Senator Wyden says Comey's not lying
Is James Comey a liar? Not according to the United State's senior senator for Oregon, Ron Wyden.
"I've disagreed with him plenty on policy issues," Wyden said in an exclusive interview. "I have never found him to lie."
Wyden hasn't always seen eye to eye with Comey — the former director of the FBI who was fired by President Donald Trump in 2017 — who has published a book describing the president as a bully with the leadership style of a mob boss.
"I didn't agree with the way the Clinton emails were handled," Wyden continued. "He has been in the past for weakening strong encryption, which I think would be an enormous mistake."
The comments came at the conclusion of the 808th town hall-style meeting Wyden has held since he was first elected as a Democrat to the Senate in 1996. The open forum for citizens lured several hundred on Saturday, April 28 to Five Oaks Middle School on Northwest 173rd Avenue in Beaverton.
The wide-ranging discussion had Wyden musing about the possibility of a Trump Tower in North Korea — given an apparent diplomatic breakthrough with Pyongyang — and blasting the recently-passed Republican tax cuts.
"We're all going to pay for it, because the people who said they were big fiscal hawks and budget disciplinarians borrowed $2 trillion dollars," Wyden said of the tax cuts. "There were promises made to middle class people, and those promises were broken."
As for the détente between North and South Korea, Wyden warned that the Kim dynasty has made a habit of breaking their promises, but pledged to "root for our country" in support of the denuclearization effort.
"The Kim family has a long history of getting the full meal deal," the 68-year-old noted, "keeping their nuclear weapons, getting foreign investment, relaxing sanctions and you might even throw in a Trump Tower and a Burgerville."
Members of the crowd asked Wyden a number of questions during the 90-minute meeting, including whether he supports Citizen Initiative 43, which seeks to ban assault weapons in Oregon. The senator responded that he does not usually endorse petitions and thinks the term "assault weapon" is so broad it could apply to virtually any modified gun.
"The focus ought to be on military-style assault weapons," Wyden argued. "(They're) not something somebody's going to shoot a deer with, and if you did there isn't going to be much left."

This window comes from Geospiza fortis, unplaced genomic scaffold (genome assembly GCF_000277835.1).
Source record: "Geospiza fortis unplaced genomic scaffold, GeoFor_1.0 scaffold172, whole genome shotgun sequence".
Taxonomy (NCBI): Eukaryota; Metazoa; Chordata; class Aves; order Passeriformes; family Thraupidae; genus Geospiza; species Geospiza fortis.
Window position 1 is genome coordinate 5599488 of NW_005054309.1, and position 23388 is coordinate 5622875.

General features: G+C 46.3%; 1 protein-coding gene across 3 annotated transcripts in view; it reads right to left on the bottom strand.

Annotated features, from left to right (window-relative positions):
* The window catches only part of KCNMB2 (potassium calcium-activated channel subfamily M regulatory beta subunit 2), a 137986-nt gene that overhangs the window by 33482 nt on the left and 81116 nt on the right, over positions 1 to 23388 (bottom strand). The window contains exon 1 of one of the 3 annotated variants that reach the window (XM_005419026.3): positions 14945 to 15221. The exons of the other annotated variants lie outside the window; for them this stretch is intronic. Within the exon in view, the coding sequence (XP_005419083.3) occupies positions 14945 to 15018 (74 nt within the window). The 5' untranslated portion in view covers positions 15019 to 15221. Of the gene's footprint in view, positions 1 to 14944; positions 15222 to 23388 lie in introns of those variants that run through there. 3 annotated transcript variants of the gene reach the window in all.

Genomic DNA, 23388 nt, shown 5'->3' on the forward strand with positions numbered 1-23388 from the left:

Another audience member asked if he would support lowering the voting age to 16. Wyden answered by polling the crowd, saying that it appeared the "undecideds" had the most votes.
Among those seated were several student organizers who have led walkouts and protests against the horrific epidemic of mass shootings and gun violence in American schools. Wyden praised the youthful activists, saying he wished he could put them in an Xerox machine and print out another 25,000 copies.
"There are people who call us brainwashed," said Ellie Younger, a 17-year-old attending Southridge High School in Beaverton, who helped organized the March for Our Lives last month. "It's so nice to be listened to by older generations who take us seriously."
"There's a lot of hope and unison talk too, but I really think we should put that hope and unison into action," added 13-year-old Zoe Taaffe, who attends Hazelbrook Middle School in Tualatin.
Taaffe helped plan a walkout on April 20, the anniversary of the Columbine High School massacre that left 12 students and a teacher dead in 1999. She and her friends are sincerely concerned they will be gunned down while trying to learn.
"I wanted to lead a walkout because I didn't want this to happen at my school," Taaffe explained.
Wyden also shared some good news during the town hall, noting that Congress has funded the Children's Health Insurance Program for the next decade and is expanding Medicare to help treat more chronic medical conditions.